by: Dr. Tom Swanlund
Follow these tips to keep your mouth healthy!
1. Brush at least 3x per day, preferably after breakfast, after lunch, and after dinner. If you are unable to brush, drink water to naturally cleanse the food from your mouth. This can help prevent cavities
2. A common side effect of many prescribed medications is dry mouth, otherwise known as xerostomia. This can put you at a much higher risk of developing oral diseases such as cavities, gingivitis, and periodontal disease. Stimulating saliva helps to cleanse the mouth, it can be achieved during the day through chewing sugarless gum, sucking on sour sugarless candies, or using a saliva substitute.
3. Eat healthy tooth-friendly snacks. Avoid snacking on starchy or sugar-laden foods as these stick to the teeth and promote activity of harmful oral bacteria. Great snack ideas are fibrous ones like apples, pears, celery, as well as foods that coat the teeth and help prevent oral disease such as cheese and dark chocolate.
4. Beverage choices are just as important. Choose coffee or tea without milk or sugar. We always think sugar is the culprit for cavities but so is the milk we add to our warm beverages. Milk coats the teeth and is easily digestible by bacteria in the oral cavity, this raises the acidity level in the mouth and the teeth have a higher likelihood of breakdown (cavities). Watch acidic beverages as well such as pop, juice, and sports drinks.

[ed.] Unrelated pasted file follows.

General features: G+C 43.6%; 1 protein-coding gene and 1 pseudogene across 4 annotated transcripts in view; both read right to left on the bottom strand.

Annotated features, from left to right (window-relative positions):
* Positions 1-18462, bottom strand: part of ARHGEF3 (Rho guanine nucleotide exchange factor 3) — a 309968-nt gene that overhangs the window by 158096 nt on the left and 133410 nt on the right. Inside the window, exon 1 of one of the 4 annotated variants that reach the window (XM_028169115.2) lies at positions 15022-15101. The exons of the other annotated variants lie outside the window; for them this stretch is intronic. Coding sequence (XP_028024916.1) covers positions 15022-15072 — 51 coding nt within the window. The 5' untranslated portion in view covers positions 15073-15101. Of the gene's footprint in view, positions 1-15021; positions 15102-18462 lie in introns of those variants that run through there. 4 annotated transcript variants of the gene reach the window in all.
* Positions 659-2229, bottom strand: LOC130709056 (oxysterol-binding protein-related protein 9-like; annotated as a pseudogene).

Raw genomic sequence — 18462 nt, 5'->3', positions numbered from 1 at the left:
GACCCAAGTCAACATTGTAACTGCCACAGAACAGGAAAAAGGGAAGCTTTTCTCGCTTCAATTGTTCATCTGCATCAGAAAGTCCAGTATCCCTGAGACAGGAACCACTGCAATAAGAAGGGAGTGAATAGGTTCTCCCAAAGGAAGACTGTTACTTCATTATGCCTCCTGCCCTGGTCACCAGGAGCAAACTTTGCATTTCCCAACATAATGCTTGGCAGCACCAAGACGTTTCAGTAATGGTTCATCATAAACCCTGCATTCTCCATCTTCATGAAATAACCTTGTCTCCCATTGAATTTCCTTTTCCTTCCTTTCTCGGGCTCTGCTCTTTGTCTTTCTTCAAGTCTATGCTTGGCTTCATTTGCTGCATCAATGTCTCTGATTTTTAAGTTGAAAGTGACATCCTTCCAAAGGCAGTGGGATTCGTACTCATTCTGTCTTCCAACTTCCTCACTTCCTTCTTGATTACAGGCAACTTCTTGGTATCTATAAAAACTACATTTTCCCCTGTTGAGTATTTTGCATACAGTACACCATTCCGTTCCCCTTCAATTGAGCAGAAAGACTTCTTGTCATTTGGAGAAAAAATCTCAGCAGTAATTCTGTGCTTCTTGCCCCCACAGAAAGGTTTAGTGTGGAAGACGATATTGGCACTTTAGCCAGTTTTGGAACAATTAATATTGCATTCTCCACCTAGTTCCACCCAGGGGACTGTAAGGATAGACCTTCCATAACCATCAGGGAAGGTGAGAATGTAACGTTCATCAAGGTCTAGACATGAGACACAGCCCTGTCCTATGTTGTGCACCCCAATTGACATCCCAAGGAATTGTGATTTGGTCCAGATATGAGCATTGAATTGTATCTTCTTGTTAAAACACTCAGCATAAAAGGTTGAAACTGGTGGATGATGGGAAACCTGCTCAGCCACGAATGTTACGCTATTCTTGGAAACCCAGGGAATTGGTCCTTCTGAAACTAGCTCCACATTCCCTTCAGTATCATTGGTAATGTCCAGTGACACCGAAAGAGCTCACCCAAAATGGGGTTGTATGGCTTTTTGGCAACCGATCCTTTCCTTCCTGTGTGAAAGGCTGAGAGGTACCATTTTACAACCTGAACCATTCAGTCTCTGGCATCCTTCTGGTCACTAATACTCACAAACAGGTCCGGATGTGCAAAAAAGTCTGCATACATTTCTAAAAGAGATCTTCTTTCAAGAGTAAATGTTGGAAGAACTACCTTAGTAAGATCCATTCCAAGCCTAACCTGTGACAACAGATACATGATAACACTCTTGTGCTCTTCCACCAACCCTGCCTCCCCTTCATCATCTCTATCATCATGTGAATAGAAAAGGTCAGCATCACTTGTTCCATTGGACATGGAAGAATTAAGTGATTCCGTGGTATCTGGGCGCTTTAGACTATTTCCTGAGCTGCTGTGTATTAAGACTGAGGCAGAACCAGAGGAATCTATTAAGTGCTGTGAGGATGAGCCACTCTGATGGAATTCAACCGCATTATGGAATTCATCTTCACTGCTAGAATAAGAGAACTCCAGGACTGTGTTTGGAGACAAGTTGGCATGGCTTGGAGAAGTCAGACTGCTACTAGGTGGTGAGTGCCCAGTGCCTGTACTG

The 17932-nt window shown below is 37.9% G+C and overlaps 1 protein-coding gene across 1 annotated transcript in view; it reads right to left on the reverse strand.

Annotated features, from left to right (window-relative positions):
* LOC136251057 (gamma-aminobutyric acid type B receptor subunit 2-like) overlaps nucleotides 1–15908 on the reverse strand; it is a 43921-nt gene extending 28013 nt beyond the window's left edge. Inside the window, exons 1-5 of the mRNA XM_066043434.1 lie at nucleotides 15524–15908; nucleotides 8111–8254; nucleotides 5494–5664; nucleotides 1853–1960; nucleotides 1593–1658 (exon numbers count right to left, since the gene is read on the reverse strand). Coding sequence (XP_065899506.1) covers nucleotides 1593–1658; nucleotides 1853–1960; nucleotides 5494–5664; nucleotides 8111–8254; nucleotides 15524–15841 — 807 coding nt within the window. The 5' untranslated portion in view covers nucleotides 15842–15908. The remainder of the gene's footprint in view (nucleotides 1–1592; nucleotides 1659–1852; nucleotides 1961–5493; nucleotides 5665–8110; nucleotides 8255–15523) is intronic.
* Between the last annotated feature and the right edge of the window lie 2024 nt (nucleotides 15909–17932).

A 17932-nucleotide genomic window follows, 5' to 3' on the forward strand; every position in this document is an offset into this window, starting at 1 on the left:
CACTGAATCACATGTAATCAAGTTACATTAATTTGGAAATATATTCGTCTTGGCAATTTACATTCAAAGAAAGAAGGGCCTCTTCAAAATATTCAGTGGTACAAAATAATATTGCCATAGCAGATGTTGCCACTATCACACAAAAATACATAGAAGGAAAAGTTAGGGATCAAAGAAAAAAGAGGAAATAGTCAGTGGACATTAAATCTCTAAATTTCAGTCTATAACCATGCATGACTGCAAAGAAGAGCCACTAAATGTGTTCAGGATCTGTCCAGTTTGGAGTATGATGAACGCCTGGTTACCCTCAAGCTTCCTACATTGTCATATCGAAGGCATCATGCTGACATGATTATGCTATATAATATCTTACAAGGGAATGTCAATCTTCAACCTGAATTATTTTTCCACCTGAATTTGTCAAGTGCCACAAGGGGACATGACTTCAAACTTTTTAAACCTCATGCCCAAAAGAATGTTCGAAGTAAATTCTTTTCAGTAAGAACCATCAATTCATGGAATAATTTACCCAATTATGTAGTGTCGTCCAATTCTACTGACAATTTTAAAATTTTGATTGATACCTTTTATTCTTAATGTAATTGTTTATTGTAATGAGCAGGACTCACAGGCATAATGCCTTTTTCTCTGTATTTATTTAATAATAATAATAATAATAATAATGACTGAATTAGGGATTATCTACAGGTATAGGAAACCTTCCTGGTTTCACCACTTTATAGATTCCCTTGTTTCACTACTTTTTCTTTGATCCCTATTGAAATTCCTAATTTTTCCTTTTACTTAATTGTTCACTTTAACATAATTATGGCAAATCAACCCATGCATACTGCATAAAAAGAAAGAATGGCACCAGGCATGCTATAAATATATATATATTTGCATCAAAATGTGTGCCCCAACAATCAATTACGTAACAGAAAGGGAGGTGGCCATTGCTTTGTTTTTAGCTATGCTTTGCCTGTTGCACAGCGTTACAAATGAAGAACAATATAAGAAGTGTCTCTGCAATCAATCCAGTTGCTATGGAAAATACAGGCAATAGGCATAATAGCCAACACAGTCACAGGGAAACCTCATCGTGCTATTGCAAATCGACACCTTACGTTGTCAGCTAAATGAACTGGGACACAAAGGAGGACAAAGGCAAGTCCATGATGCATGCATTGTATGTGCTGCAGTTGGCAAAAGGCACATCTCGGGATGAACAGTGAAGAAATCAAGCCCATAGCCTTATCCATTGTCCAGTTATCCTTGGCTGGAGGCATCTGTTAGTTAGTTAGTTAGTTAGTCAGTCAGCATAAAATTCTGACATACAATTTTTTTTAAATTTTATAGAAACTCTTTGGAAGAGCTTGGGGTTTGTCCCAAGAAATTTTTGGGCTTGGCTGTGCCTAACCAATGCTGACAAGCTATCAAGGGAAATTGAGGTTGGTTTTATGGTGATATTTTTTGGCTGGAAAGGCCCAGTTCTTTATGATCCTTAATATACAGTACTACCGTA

5. Give up smoking and chewing tobacco. Not only does this harmful habit increase your risk of oral and other types of cancer, it raises your risk of gum disease, oral fungus infections and cavities. If that is not bad enough it stains your teeth and causes halitosis (bad breath).
6. Limit alcohol. Heavy alcohol use can increase your risk of developing oral and throat cancers. If combined with tobacco use, your risk is raised substantially.
7. Make a habit of flossing. The surface area below the gum line that you cannot see is equal to the one above, cleaning it is vital to for your oral health. Actually the bacteria you brush off your teeth each time may not be as harmful as the bacteria that lurks under your gum line. Reason being, the bacteria that live under the gums are typically anaerobic ones, those that do not need oxygen to live and can produce by-products/toxins that can be detrimental to your gums and surrounding bone. Floss the teeth you want to keep!
8. See your dentist for a regular dental exam and your dental hygienist for regular dental cleanings to remove harmful bacteria, plaque and tarter.
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